Texas woman tricked out of ''Fifty Shades'' royalties: Court ruling
A Fort Worth jury has decided that a Texas woman was defrauded out of royalty rights to the tantalizing best-selling novel "Fifty Shades of Grey" and stands to earn a large award, her lawyer said on Friday.
Dallas: A Fort Worth jury has decided that a Texas woman was defrauded out of royalty rights to the tantalizing best-selling novel "Fifty Shades of Grey" and stands to earn a large award, her lawyer said on Friday.
Court papers showed that Jennifer Lynn Pedroza of Arlington was victorious in her lawsuit against former business partner Amanda Hayward of Australia, who the jury determined cut Pedroza out of rights to the lucrative book deal.
Pedroza was part of The Writers Coffee Shop, a small independent publisher of ebooks, that originally published the “Fifty Shades” trilogy in 2011 as an e-book and print-on-demand book.
The right to the books written by British author E.L. James were sold to Random House and the deal led to the sale of more than 100 million copies worldwide. A blockbuster film based on the first book, "Fifty Shades of Grey," earned $81.7 million during its Valentine’s Day opening weekend in the United States and Canada.
"For us, this is a very good verdict," Pedroza`s attorney, Mike Farris of Dallas, said on Friday.
Attorneys for Hayward did not respond to a request for comment.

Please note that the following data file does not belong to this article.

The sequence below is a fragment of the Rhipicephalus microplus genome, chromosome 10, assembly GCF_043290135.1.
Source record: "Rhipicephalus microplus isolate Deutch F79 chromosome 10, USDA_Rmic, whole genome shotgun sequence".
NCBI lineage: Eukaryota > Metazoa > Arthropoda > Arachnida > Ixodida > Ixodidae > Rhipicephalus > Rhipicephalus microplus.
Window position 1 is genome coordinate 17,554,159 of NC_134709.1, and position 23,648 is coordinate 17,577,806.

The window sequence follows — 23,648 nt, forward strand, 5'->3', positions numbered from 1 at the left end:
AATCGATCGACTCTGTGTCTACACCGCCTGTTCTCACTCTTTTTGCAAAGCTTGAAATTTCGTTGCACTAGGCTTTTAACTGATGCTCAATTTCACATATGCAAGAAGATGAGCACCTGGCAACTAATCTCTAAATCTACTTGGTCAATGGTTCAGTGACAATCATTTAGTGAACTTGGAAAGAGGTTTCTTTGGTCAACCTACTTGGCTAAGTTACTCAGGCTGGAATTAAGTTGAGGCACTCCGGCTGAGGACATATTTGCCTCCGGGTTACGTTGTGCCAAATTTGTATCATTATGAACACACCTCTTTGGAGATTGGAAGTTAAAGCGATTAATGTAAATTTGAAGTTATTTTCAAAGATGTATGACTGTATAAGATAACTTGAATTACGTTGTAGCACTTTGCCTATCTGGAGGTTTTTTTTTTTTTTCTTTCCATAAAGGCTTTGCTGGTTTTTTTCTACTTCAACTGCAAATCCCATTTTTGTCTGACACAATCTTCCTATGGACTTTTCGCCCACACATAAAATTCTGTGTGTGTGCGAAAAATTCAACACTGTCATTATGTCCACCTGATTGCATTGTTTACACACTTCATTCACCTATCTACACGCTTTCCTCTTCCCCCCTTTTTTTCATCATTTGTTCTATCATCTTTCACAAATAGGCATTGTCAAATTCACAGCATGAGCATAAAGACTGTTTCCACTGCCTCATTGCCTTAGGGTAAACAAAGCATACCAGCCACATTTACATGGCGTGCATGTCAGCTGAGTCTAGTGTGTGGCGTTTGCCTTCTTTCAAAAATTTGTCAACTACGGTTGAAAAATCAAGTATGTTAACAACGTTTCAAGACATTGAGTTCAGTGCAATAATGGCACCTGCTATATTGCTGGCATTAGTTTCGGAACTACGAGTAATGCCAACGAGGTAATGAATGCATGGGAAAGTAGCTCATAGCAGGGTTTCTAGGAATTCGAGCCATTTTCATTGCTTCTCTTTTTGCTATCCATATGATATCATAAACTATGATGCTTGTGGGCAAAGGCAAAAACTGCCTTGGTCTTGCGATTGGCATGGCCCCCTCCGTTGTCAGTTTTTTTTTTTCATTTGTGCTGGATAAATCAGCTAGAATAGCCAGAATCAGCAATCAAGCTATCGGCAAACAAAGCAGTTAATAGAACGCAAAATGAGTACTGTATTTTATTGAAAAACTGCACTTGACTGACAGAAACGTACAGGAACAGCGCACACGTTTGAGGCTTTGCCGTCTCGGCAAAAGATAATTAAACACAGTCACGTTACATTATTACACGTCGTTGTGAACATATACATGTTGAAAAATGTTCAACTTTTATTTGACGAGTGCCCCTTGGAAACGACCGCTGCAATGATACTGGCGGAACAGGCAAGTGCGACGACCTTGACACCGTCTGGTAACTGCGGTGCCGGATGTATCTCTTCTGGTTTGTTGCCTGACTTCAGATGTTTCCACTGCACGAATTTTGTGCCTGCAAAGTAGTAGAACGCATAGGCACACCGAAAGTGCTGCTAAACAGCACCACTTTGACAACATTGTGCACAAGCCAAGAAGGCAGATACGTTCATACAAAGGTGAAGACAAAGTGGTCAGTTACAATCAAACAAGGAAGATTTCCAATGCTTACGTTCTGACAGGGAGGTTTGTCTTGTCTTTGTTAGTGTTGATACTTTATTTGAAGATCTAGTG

No award amount was given by the jury. Pedroza was seeking an amount over $1 million, according to court papers.
Pedroza filed suit in Tarrant County in May, claiming Hayward tricked her into signing an agreement that cut her out of a fair share of the royalties to the trilogy of books.
"Hayward signed a contract on behalf of the Coffee Shop with Random House for the rights to the `Fifty Shades` trilogy in exchange for millions in advances and future royalties but, because of her chicanery, all payments flowed to her and not the partnership," according to the suit.
After a nine-day trial, the jury determined that Pedroza was one of the four original owners of The Writers Coffee Shop and that Hayward fraudulently restructured the partnership under the guise of tax reasons to mask her intention to keep payments from the sale to Random House for herself.
Lawyers for Hayward have contended they did nothing wrong.
Random House is owned by German media group Bertelsmann and British publisher Pearson Plc.